The Mystery of Banana – Conversation IV & V

This is the continuation of The Mystery of Bananas – Conversation I & II and Conversation III

In The Mystery of Bananas – Conversation III, I talked about the “mysterious power of bananas”, that banana is the ideal food to eat before a workout. This is because bananas not only are loaded with carbohydrates, but they also have a relatively low GI, which means that they are digested slowly. Because of these properties of bananas, it is suggesting that bananas may improve exercise capacity if they are eaten two hours before exercising.

This time I am going to share with you another two random conversations I had with two other people regarding bananas.

Conversation IV
On one hectic day in the office, I was so busy and I did not manage to have time to eat during lunch hour. When I was about to starve to death in the late afternoon, the generous Miss G at this very moment handed me a tasty little bun, I thankfully accepted it and ate it straight away. She was like Mother Teresa saving a starving child. Yeah, I know, I know what you are thinking, it is quite an exaggeration. Anyway, the next day, I gave Miss G my favourite fruit – a banana – so as to thank her for her generosity and for saving my life the day before.

The next day, Miss G came to me and told me that coincidentally someone else also gave her a banana to show appreciation for the favour she did for this other person. This is how our conversation about bananas started.

Miss G told me that she likes bananas but she does not often eat them because bananas contain exactly the same amount of carbohydrate as a bowl of rice, which, as Miss G believes, could easily make you gain weight and get fat if eating too much. Miss G also admitted that she is on the chubby side.

This is the moment when the Descartes side of me started to act out – I started to doubt about what Miss G’s comments on the carbohydrate content in bananas.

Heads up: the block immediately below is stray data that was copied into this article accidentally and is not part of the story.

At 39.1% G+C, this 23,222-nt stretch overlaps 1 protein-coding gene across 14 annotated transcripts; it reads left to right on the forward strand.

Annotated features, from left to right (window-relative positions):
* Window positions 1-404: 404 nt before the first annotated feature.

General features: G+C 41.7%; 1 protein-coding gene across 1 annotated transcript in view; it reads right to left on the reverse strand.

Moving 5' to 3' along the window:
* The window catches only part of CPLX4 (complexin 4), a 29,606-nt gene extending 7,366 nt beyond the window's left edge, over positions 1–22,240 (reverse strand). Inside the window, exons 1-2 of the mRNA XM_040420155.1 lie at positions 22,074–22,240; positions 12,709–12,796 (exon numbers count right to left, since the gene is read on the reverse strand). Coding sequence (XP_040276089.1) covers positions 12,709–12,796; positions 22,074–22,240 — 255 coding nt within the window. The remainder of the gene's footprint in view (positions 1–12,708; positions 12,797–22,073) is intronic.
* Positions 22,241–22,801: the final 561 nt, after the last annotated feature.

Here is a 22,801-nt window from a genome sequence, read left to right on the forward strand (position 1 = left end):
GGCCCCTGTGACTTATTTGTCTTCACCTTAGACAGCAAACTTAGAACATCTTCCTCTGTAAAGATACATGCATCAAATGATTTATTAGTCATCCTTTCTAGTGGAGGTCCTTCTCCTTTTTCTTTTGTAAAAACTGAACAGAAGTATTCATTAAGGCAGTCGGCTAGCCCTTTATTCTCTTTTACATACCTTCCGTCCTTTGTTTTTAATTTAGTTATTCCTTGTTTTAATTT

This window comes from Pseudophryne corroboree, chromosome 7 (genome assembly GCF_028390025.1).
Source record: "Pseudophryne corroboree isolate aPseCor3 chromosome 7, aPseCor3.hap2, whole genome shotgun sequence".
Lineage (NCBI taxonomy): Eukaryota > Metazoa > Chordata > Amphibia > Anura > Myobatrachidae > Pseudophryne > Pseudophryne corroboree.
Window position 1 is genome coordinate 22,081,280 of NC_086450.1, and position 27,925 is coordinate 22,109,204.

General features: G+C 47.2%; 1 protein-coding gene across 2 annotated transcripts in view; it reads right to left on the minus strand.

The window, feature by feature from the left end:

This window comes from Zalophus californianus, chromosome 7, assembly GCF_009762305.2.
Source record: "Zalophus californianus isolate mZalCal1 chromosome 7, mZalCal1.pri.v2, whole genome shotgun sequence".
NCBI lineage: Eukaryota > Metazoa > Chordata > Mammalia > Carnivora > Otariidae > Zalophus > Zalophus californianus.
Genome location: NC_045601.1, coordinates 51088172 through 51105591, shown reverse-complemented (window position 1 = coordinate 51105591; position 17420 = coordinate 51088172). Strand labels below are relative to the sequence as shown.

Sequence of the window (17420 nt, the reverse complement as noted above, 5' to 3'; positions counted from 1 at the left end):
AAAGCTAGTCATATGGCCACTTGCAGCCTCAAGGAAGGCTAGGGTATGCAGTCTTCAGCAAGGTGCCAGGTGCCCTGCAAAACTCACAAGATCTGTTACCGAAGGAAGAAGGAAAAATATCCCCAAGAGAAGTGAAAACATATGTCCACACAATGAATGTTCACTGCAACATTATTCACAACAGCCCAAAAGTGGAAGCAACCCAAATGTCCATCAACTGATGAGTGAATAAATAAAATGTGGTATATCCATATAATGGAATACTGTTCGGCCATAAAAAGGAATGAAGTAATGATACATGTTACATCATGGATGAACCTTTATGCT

When I got home, I did what most people do when they need to look for information about anything. I went on Google and typed in “banana carbs”, and then I opened another Google page and typed in “rice carbs”. Here is what I discovered:



Let alone all the other nutritional contents not counted, I was amazed to see that the amount of carbohydrate exists per 100 grams of banana is exactly the same as that of rice, in other words, they both on average contain roughly 23g – i.e. 7% – of carbs.

Conversation V
Apart from the conversation with Miss G who believes that eating too many bananas would make one fat, I also had another similar conversation regarding weight gain with Mr M. But this time is not about banana, it is about banana…bread.


I love banana bread. It is very delicious especially when it is toasted and with a huge spread of butter. I once thought that banana bread is a healthy choice of food because it contains banana, until I had a conversation with Mr M about my love for banana bread.

Mr M told me that banana bread is absolutely not a healthy choice of food, and it should be considered as a type of cake rather. A cake with fruit in it is still a cake, he said, it contains a significant amount of sugar and fat, especially those you buy from coffee shops, therefore, it is not a health food at all.

Again, my Descrates side of me immediately started to act out, partly because Mr M does not strike me as one of those health conscious geeks who eat only natural food which contains no sweeteners, no preservatives, no this and no that, and who watch their calorie intake every time they eat.

As listed in,

in one slice of banana bread with margarine, there are 196 calories ,with calorie breakdown of 29% fat, 67% carbs, 4% protein;

while in a medium banana, there are 105 calories, with calorie breakdown of 3% fat, 92% carbs, 5% protein.


Oh well, given all the evidence, I shall admit that Miss G’s and Mr M’s comments on the unhealthy side of bananas and banana bread are worthy of consideration.

However, as for me, interested in making philosophy relevant to our daily life, I believe the concept of the “Golden Mean” can be applied to almost everything in life, including our diet.

I believe that for most food, including bananas, can be consumed by following the ancient Greek philosopher Aristotle’s Doctrine of the Mean.

That is to say that…One does everything in moderation. One eats anything in an appropriate amount. Nothing in excess and nothing in deficiency. Preserved by the mean.


“…it is the nature of such things to be destroyed by defect and excess, as we see in the case of strength and of health; both excessive and defective exercise destroys the strength, and similarly drink or food which is above or below a certain amount destroys the health, while that which is proportionate both produces and increases and preserves it.”
– Aristotle, Nicomachean Ethics

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